WILLIAMSBURG — Organizers kicked an MTA representative out of a public meeting called to discuss a possible L train shutdown, because he would not provide any information.
"We're not getting any answers, we're not getting any solid information," said Felice Kirby, the leader of a group of business owners, politicians and community groups called the L train coalition. "I don't think it's personal, I'm sure this gentleman is doing an excellent job of not telling us what we want to know."
"I'm glad you dared to be present, but we're not satisfied," Kirby said.
Andrew Inglesby, a liaison for the MTA, had been sent to listen to community concerns at the coalition's first public meeting held Thursday morning at Brooklyn Bowl. He wasn't expected to provide any further details about a potential shutdown, organizers said.
But when Inglesby wouldn't elaborate on what was wrong with the tunnel itself or offer a date for when the MTA would have more information, he was met with furor.
"Basically the problem is that we have Sandy repairs that we have to make in every tube, that's really all I'm going to say right now," Inglesby said. "Everyone knows we need to make repairs along the L line...and we're looking for a plan for that."
Frustrated with the lack of any specifics, a crowd member chimed in.
"That's not enough!" one shouted.
Organizers and audience pressed Inglesby for a timeline about when they might get more information from the agency, to no avail.
"Not at this time," Inglesby repeated, while rapidly tapping a pen on the desk in front of him.
"I don't know what [you've been] doing all this time!" a crowd member jeered.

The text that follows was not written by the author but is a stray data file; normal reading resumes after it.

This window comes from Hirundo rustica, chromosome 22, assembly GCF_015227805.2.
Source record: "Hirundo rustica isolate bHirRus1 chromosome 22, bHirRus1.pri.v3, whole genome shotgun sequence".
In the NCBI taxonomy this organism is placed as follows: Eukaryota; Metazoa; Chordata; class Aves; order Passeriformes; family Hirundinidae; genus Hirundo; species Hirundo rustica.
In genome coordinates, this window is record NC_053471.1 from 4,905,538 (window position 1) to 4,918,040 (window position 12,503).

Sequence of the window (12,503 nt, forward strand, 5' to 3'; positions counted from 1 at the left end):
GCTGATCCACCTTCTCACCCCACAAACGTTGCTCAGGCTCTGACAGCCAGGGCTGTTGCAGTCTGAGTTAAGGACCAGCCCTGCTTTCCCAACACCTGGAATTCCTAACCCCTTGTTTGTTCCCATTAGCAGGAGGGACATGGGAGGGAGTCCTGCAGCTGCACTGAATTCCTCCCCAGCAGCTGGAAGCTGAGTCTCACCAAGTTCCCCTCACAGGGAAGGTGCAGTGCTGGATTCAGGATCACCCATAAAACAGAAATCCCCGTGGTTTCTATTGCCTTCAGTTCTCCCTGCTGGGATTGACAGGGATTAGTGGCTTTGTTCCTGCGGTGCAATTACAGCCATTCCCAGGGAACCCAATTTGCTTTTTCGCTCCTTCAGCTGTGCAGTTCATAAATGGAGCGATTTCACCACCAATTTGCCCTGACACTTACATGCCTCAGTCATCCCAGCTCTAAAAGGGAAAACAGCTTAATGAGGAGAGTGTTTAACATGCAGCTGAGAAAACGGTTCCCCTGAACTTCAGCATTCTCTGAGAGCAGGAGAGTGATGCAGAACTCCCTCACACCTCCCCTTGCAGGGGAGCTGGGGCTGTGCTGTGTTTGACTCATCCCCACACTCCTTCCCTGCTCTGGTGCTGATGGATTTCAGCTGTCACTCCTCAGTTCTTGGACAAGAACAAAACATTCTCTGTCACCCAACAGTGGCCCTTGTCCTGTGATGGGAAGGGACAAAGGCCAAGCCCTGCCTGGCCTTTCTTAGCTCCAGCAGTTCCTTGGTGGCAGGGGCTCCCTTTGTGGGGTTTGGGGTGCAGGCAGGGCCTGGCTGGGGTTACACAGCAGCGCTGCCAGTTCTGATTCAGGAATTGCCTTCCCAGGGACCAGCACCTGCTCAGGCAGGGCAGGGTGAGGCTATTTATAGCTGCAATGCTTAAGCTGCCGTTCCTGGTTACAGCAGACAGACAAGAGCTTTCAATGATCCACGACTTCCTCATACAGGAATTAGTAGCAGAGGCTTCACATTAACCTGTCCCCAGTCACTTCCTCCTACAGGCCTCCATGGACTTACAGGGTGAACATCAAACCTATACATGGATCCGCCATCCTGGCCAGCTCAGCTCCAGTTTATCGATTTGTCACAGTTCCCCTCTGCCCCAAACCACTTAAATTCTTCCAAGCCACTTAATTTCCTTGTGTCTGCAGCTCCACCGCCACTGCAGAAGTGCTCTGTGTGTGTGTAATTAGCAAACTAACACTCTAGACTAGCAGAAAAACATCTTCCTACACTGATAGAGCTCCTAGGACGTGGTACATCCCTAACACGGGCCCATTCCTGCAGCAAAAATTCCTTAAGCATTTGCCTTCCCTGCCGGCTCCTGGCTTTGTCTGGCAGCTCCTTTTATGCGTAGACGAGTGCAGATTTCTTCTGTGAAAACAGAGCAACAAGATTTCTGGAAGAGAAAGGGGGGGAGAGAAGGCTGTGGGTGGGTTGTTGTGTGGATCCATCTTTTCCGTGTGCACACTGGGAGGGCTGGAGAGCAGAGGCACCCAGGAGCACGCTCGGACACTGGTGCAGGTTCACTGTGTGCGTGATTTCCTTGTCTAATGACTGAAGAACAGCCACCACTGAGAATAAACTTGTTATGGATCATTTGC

"One of the reasons we have not come to the community immediately [is because]..we are looking internally and externally for as many mitigating factors,” he said.
The MTA says it needs to shut down L train service between Manhattan and Brooklyn in order to repair damages done to the Canarsie Tube during Hurricane Sandy, Kevin Ortiz, a spokesman for the MTA confirmed.
The repairs will take around 18 months if they do a full shutdown and about three years if the MTA repairs one tunnel at a time, Ortiz said.
Restaurants and stores that rely on tourists dollars and weekend traffic, real estate developers, businesses with offices in the area, not to mention the 200,000 commuters that rely on the train daily, stand to be adversely affected, according to community advocates.
"Obviously the MTA doesn't come close to grasp how serious of an impact it would have on the on the community...The response was absurd," said David Paul Kuhn, a resident and owner of a small real estate firm in the area. "The economic impact would be akin to a recession."
Politicians piggybacked on resident concerns that the MTA's failure to provide more details.
"[There's been a] total lack of communication," said Councilman Stephen Levin. "This kind of thing wouldn't fly if it was a city agency doing this."
After the meeting, the MTA released a statement saying the agency planned to continue working with the community.
"The MTA is looking for the best ways to mitigate the service disruptions and customer inconvenience that will result from this critical repair work," said spokesman John McKay, adding that 7 million gallons of brackish water flooded the Canarsie Tube during Hurricane Sandy submerging circuitry and tracks, making repairs essential.
"As we have made clear both prior to and at the meeting, we are committed to maintaining a dialog with the affected communities as we analyze the options. As the process moves forward we will continue to listen to ideas from our riders, local businesses and elected officials.”